‘La Bohème’ reimagined for a new day

February 2005.By Graydon Royce, Star Tribune.

As Peter Rothstein dug into a bowl of granola and fruit the other morning, he bore the tell-tale signs of insomnia – puffy eyes, flat and sticky hair, a shadowy stubble on his cheeks and chin. He told a reporter he made the best of his nocturnal wakefulness—watching one of the countless wee-hours of World War II documentaries on the History Channel.

The 4 a.m. tutorial served Rothstein’s current theatrical project well. On Saturday, he will set Puccini’s “La Bohème” not in the 1830s, but a century later—on the cusp of the German conquest of Paris. The first two acts will reflect the hopes and dreams of the City of Light before its innocence was lost in the Occupation.

“It’s personal for me,” said Rothstein, the artistic director of Theatre Latté Da. “I’m trying to maintain my pacifist and romantic ideology in our current world, so I’m looking for a time in history that could resonate.”

Rothstein’s “La Bohème” is something of a landmark. It is the first opera he has produced in the troupe’s home, the Loring Playhouse. His music director for the project, Joseph Schlefke, has constructed a new orchestration reflecting a Parisian sensibility, with piano, violin, accordion, guitar, flute and clarinet. And Rothstein has written an entirely new translation for the surtitles that accompany the Italian libretto.

‘La Bohème’ is timeless, artistic director believes

What ties together all the elements, Rothstein said, is approaching the century-old opera as a new work.

“We’re heightening the vulnerability and focusing on the loss of innocence more than the poverty,” he said. “The piece is about vulnerability and romance vs. fear.”

Rothstein said that he feels “La Bohème” is specific to Paris as a location but that it travels fairly easily through time. The more he researched the city’s life during World Wars I and II, the more fascinated he became with the optimism (however misguided) expressed by a population heavy with academics and artists. The first great conflict, they argued, would end all wars. And when that proved wrong, preservation was more important than resistance, he said.

“Parisans wanted to save their art and architecture and literally sat at cafes drinking Champagne while the Nazis marched down Champs Elysées,” he said.

That radical pacifism fascinated him. In considering Puccini’s score, he noted the contrast between the first two acts – bubbly and light – and the third and fourth acts, which brood with darkness. While Puccini used the plight of starving and sick artists to fit that difference in tonality, Rothstein felt the war conquest offered a stronger progression.

The Bohemians “La Bohème” debuted in Turin, Italy, in 1896. Working from Henry Murger’s sketches of Parisian Bohemian life, the Italian composer created delicate characters full of hope and tragedy.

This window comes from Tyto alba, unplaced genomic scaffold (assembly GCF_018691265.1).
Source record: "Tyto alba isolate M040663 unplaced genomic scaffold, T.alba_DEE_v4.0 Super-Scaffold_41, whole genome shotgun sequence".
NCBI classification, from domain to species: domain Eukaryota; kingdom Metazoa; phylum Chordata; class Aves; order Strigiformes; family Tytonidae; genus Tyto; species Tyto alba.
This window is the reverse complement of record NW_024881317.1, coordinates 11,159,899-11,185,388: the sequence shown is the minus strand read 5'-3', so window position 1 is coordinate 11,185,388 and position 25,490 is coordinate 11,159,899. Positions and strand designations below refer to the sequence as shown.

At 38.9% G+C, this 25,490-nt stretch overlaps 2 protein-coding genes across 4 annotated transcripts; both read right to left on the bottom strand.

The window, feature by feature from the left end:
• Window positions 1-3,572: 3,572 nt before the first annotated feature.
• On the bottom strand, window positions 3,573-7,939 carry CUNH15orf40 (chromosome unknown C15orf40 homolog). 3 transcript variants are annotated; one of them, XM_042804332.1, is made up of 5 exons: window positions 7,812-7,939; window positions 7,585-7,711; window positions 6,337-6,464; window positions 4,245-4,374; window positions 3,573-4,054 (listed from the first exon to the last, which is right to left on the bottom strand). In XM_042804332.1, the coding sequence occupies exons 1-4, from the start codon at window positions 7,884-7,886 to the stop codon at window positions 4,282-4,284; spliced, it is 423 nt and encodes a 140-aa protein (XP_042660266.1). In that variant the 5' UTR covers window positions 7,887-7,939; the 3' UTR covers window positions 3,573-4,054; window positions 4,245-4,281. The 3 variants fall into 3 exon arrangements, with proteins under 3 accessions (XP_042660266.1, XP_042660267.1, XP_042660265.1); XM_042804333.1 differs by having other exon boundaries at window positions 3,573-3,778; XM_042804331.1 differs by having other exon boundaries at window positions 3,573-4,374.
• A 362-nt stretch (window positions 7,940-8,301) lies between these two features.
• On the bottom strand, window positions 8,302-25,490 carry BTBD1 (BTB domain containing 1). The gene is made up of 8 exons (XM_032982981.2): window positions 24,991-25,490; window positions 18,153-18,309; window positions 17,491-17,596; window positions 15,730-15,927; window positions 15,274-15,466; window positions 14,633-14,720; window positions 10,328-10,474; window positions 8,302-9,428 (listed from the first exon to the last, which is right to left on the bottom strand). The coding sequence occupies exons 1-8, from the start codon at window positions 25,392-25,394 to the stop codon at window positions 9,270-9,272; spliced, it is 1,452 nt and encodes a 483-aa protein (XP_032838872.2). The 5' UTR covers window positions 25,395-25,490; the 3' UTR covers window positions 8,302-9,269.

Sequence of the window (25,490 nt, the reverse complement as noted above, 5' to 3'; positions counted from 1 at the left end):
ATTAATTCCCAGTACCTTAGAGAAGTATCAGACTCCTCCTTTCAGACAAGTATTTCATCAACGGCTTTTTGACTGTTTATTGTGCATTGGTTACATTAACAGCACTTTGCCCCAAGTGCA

It has inspired dozens of knockoffs – most notably the recent musical “Rent.” Whereas Puccini used tuberculosis as the heartless face of fate, Jonathan Larsen expressed that same life cruelty with AIDS.

Director Baz Luhrmann has contributed two homages since 2000 – the florid but inventive film “Moulin Rouge”and a new look at the opera itself, which hit Broadway in 2003. Critics and audiences took particular note of the production because Luhrmann moved it to the 1950s and shaved the orchestra down to Broadway size.

Rothstein cut even deeper, and he believes the change will reflect itself in Latté Da’s production. For example, he points out, he has employed a fairly young cast.

He doesn’t need a powerful, 45-year-old singer to portray the heroine, Mimi, because she doesn’t need to project over a 90-piece orchestra in a 2,000-seat hall. Some of the smaller-scale arias will be done just with guitar. Schlefke said he wanted his arrangements to reflect the French cafe scene with some significant variations to break the fatigue.

Set designer Mike Hoover laughed at the suggestion that it seems as if each time Latté Da gets onto the Loring stage, the set it bigger and more ambitious than the last.

“Well, we don’t want to take a step back,” he said.

It does appear, at least in the model, that Rothstein and Hoover have designs on more square footage than ever. The set’s primary motif is a painting that Rothstein discovered by Minneapolis artist Nicholas Harper. Titled “Bonjour Tristesse” (“Hello to Sorrow”), the image of a woman strongly suggests surrealism in dark blues and reds.

Hoover modeled arches, walls, doors and rooms, all bearing images from the Harper painting.

“We wanted realistic architectural elements that are treated in non-naturalistic ways,” he said.

Field trip Rothstein spent 10 weeks last autumn in Italy, living on the same Umbrian and Tuscan soil that Puccini trod. The composer was born in Lucca and composed “La Bohème” at his lake home in Torre del Lago. The house is a museum, and the town presents a Puccini  festival every summer.

His primary mission on this trip was to study the language so that he could do a fresh translation of the libretto. Sitting in the same spots that Puccini frequented – overlooking the lake, in sidewalk cafes – Rothstein worked on surtitles in the evening and after attending university classes during the day.